[TOS] FS102: Computing and Activism

David Humphrey David.Humphrey at senecac.on.ca
Wed Sep 30 14:59:50 UTC 2009

Hey Matt,

This is a neat idea.  Reading your description, one thing that occurs to 
me is that you could also devote some energy to "Open Data."  A lot of 
the most interesting examples of "Computing and Activism" I'm seeing 
lately are in the open data, open government, etc. space vs. open 
source.  A lot of the work with regard to activism and software is 
historical, whereas the work to free data is just starting to catch fire.

I've CC'ed two people I know who are doing a ton of work in this area, 
Greg Wilson at U of T (also a member other the list, see 
http://pyre.third-bit.com/blog/archives/category/gov20), and David Eaves 
(see http://eaves.ca/).

I think the work around open data has the potential to do as much and 
more than open source.  One of the reasons for this is that it allows a 
more diverse set of players to get involved in the game (e.g., you don't 
have to be a programmer).

Also, since you're doing this work in the context of a writing course, 
allow me to plug my own recent work trying to define open data:




Let us know how it goes, Matt.


Matthew Jadud wrote:
> Hello all,
> Allegheny College has a Freshman Seminar (FS) program that all
> first-year students take part in[1]. The program is about fundamentals
> pertaining to writing, oral presentation, academic advising (students
> in my FS101 are my advisees until they declare a major), and life at
> college. Topically, we are free to chose the content area. As it turns
> out, I will be teaching an FS this coming semester. (This was not
> certain until recently.) Further, Allegheny has leveraged "theme
> years" in the past (being new, I don't have a sense for the history).
> This year is the "Year of Social Change."[2]
> Since I have to put together a blurb for a course (today, Wednesday),
> I thought I'd throw out the blurb for a quick bit of feedback from the
> community. My intention is for it to be taught at the same time as a
> colleague is teaching an FS over in art titled "Art and Activism."
> This way, some of the larger themes regarding activism and social
> change can be explored as a combined group. Readings for our FS might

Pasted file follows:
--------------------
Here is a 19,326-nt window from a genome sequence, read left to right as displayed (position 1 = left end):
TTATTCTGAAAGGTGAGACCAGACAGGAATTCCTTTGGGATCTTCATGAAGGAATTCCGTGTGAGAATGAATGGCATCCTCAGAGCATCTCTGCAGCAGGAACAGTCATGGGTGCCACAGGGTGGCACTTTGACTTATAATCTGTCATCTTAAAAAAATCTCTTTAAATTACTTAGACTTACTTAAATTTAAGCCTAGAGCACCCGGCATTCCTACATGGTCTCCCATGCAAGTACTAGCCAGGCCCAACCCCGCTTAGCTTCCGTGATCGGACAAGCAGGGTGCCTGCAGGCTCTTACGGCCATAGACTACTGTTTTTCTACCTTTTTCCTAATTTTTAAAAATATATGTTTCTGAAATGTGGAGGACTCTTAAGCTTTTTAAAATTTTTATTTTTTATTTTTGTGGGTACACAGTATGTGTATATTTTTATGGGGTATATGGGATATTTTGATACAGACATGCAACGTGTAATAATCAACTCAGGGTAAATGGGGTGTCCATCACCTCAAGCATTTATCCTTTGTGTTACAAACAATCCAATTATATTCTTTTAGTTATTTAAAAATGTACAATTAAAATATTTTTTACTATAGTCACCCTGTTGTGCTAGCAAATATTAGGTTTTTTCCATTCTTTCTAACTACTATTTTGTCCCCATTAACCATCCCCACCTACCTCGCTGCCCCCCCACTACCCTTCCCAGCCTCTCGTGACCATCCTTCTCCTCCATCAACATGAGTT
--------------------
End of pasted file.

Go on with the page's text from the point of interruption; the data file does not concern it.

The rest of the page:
> include some or all of "Democratizing Innovation," "Cathedral & The
> Bazaar," readings from Wenger regarding communities of practice,
> scholarly articles on technology and social change[3], and other
> sources (feel free to suggest, online or otherwise) will likely form
> our core.
> My intention is that throughout the semester, there will be a second
> arch (which nicely ties into learning to communicate effectively)
> where we might join an open community and engage with their
> documentation efforts---recommendations as to where might be best to
> engage are welcome. (I am not an active member at this time of any
> *large* open communities, and barring any better suggestions, I'll
> engage with the Fedora or Mozilla communities, as the students are
> most likely to be familiar with either/both of those.)
> Blurb follows; feedback welcome. All standard legal disclaimers apply,
> IANAL, etc.
> Cheers,
> Matt
> FS 102 - Computing and Activism
> 	Investigates social change, justice, and activism as it relates to
> historical and modern uses computational technology. Our touchstone
> throughout the semester will be the "open source" movement---software,
> hardware, documentation, and art created to be given away, freely, by
> volunteers around the planet. We will investigate issues surrounding
> secure communications in oppressive regimes, the role of closed and
> open services in social systems (political, economic, and others, at
> home and abroad), and how we as individuals are able to make a
> difference in this space. Along with academic study and reflection
> regarding open communities (through written assignments and oral
> presentations), we will actively join and contribute to one of these
> large communities to experience how we, as individuals, are empowered
> to change the world.
> [1] http://learningcommons.allegheny.edu/faculty/fs/
> [2] http://sites.allegheny.edu/yearofsocialchange/
> [3] http://www.gilbert.org/journals/JITSC/
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